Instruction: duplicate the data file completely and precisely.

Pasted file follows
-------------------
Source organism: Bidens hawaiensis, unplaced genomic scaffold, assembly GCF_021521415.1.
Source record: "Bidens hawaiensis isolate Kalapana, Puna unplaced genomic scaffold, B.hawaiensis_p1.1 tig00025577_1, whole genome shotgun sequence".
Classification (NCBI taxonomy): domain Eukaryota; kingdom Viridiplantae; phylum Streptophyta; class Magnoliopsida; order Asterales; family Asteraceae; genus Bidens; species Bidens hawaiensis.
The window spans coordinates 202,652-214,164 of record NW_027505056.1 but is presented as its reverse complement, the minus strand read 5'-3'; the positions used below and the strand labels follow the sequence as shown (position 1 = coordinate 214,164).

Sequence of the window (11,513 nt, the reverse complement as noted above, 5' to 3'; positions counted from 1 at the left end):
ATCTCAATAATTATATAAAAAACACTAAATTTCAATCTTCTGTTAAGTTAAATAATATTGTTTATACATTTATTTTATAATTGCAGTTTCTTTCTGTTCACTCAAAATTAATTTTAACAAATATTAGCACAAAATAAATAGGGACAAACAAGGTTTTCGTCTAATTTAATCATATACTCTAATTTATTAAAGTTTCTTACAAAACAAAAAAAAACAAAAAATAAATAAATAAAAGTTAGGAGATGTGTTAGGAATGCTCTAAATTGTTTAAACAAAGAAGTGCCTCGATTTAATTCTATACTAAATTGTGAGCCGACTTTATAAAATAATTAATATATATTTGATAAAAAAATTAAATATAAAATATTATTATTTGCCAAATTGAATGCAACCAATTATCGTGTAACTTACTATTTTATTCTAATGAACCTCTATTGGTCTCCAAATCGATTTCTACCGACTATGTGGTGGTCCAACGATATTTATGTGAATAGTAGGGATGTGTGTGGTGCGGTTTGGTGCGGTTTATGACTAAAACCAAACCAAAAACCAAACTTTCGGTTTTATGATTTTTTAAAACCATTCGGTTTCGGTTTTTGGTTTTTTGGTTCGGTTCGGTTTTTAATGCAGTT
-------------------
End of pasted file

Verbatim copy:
Source organism: Bidens hawaiensis, unplaced genomic scaffold, assembly GCF_021521415.1.
Source record: "Bidens hawaiensis isolate Kalapana, Puna unplaced genomic scaffold, B.hawaiensis_p1.1 tig00025577_1, whole genome shotgun sequence".
Classification (NCBI taxonomy): domain Eukaryota; kingdom Viridiplantae; phylum Streptophyta; class Magnoliopsida; order Asterales; family Asteraceae; genus Bidens; species Bidens hawaiensis.
The window spans coordinates 202,652-214,164 of record NW_027505056.1 but is presented as its reverse complement, the minus strand read 5'-3'; the positions used below and the strand labels follow the sequence as shown (position 1 = coordinate 214,164).

Sequence of the window (11,513 nt, the reverse complement as noted above, 5' to 3'; positions counted from 1 at the left end):
ATCTCAATAATTATATAAAAAACACTAAATTTCAATCTTCTGTTAAGTTAAATAATATTGTTTATACATTTATTTTATAATTGCAGTTTCTTTCTGTTCACTCAAAATTAATTTTAACAAATATTAGCACAAAATAAATAGGGACAAACAAGGTTTTCGTCTAATTTAATCATATACTCTAATTTATTAAAGTTTCTTACAAAACAAAAAAAAACAAAAAATAAATAAATAAAAGTTAGGAGATGTGTTAGGAATGCTCTAAATTGTTTAAACAAAGAAGTGCCTCGATTTAATTCTATACTAAATTGTGAGCCGACTTTATAAAATAATTAATATATATTTGATAAAAAAATTAAATATAAAATATTATTATTTGCCAAATTGAATGCAACCAATTATCGTGTAACTTACTATTTTATTCTAATGAACCTCTATTGGTCTCCAAATCGATTTCTACCGACTATGTGGTGGTCCAACGATATTTATGTGAATAGTAGGGATGTGTGTGGTGCGGTTTGGTGCGGTTTATGACTAAAACCAAACCAAAAACCAAACTTTCGGTTTTATGATTTTTTAAAACCATTCGGTTTCGGTTTTTGGTTTTTTGGTTCGGTTCGGTTTTTAATGCAGTT